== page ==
Chikamatsu Monzaemon

If it' human nature to try to define the unfamiliar in familiar terms, perhaps it was inevitable that Chikamatsu Monzaemon, Japan's most revered dramatist, would be labeled by the West as the "Japanese Shakespeare." While of course there will never be another Shakespeare, this assessment is not entirely wide of the mark.

Chikamatsu was born Sugimori Nobumori in 1653, in the province of Echizen (modern-day Fukui Prefecture.) His father, a samurai, gave up his feudal responsibilities in the late 1660s and moved the family to Kyoto. Chikamatsu may have had his first brush with the theater while serving in a nobleman's house as a teenager; probably he met a patron of joruri (puppet theater).

In 1683 he completed his first known play, Yotsugi Soga ("The Soga Heir"), for joruri. It was highly acclaimed, and his 1686 play Shusse Kagekiyo ("Kagekiyo Victorious") attracted even more attention for its originality, breaking the predictable formulas that then dominated joruri.

A fair portion of Chikamatsu's writing was for kabuki, most of it for Sakata Toujuuro, a top actor of the time. In fact, between 1695 and 1705, Chikamatsu primarily wrote for kabuki. Still, his biggest hits seem to have been puppet plays, such as Sonezaki Shinju ("The Love Suicides at Sonezaki"), a ripped-from-the-headlines story appearing just two weeks after an actual double suicide in 1703. This was one of many "domestic plays" he wrote, dramatizing actual current events.

In 1705, for reasons unknown, Chikamatsu turned his energies exclusively to writing puppet plays. He moved to Osaka, the center of the joruri world, and became staff playwright at the Takemotoza. While Shakespeare probably never considered writing for puppets, it is notable that, like the bard, Chikamatsu did often write historical plays. Kokusenya Kassen ("The Battles of Co Xin Ga"), for example, is loosely based on the adventures of a Chinese-Japanese who attempted to restore China's Ming Dynasty.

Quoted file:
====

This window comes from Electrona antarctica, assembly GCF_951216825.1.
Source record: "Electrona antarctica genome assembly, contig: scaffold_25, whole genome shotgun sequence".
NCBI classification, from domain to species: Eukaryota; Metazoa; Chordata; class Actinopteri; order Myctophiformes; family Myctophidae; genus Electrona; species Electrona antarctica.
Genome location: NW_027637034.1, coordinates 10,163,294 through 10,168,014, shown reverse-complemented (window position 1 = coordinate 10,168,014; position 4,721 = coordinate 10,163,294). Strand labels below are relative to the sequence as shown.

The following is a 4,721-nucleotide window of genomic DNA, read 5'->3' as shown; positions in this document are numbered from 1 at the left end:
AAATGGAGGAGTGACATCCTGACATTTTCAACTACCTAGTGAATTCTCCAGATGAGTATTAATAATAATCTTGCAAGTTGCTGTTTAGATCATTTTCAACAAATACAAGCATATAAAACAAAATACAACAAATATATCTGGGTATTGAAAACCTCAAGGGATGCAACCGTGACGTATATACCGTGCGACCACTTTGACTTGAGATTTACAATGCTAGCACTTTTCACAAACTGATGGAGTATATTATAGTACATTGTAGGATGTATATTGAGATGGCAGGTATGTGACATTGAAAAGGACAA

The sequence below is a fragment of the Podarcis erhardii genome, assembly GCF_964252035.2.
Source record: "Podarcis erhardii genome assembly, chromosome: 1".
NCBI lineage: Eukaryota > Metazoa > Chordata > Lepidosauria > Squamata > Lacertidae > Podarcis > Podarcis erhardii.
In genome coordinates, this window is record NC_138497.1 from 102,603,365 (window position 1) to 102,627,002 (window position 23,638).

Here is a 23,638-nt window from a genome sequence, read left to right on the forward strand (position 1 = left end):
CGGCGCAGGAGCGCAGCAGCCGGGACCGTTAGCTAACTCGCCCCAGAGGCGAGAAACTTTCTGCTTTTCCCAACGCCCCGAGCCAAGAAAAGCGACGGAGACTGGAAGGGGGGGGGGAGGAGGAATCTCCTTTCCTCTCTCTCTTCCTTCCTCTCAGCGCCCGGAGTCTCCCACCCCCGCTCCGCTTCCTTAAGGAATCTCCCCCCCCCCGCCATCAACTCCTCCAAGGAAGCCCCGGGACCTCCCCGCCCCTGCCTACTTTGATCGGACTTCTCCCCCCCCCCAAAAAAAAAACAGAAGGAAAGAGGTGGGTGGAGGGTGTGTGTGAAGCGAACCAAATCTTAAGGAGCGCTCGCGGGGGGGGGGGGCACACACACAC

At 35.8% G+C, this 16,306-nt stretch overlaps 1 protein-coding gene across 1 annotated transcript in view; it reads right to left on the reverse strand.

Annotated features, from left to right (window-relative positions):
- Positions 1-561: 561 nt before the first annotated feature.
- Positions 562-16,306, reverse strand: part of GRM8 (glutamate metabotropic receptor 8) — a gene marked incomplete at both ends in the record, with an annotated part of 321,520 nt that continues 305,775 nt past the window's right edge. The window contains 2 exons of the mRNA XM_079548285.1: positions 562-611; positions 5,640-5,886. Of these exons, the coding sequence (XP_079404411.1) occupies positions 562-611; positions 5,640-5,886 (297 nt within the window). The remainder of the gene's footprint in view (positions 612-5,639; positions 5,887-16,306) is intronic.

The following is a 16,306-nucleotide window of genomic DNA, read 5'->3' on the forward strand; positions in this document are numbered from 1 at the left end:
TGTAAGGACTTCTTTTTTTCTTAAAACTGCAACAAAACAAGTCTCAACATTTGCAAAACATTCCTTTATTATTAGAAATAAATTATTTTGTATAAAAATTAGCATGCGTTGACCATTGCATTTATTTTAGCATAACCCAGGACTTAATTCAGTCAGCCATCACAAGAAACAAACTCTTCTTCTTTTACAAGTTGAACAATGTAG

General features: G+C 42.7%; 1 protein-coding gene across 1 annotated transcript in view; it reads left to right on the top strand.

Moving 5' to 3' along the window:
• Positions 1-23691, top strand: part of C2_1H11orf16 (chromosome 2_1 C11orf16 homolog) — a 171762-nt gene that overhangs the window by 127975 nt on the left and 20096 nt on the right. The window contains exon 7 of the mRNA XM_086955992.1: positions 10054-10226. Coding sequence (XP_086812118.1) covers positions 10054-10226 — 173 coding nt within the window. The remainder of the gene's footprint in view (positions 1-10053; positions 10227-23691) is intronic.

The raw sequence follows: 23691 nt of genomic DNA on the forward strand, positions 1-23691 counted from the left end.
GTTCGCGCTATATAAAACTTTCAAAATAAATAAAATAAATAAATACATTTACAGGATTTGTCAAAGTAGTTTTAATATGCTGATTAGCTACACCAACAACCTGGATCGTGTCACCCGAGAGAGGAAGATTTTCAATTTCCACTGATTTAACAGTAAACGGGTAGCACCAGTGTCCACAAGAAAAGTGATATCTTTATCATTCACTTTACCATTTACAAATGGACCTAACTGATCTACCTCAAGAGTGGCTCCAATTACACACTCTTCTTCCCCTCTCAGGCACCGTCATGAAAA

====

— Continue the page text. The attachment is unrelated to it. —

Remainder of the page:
The comparison to Shakespeare is fitting in terms of the quality of Chikamatsu's prose. Japan scholar Donald Keene writes that, considering Chikamatsu wrote each play within a few weeks, "we can only marvel that he could produce such astonishing textures of language" in such a short time.

While these topical plays attracted contemporary audiences in droves, they tended to lose their appeal as the events depicted faded into history. After his death in 1725, several developments in joruri, including the introduction of the three-puppeteer puppet, caused Chikamatsu's plays to be largely set aside. The domestic plays are now partially lost, mostly surviving only when adopted in part by others. Some of the history plays remain popular and are still presented on the stage intact, though often as kabuki rather than joruri (a.k.a. bunraku). Ultimately, though, like Shakespeare, Chikamatsu has become known as a great playwright of the distant past whose work is difficult for many to understand today.

Tim Young

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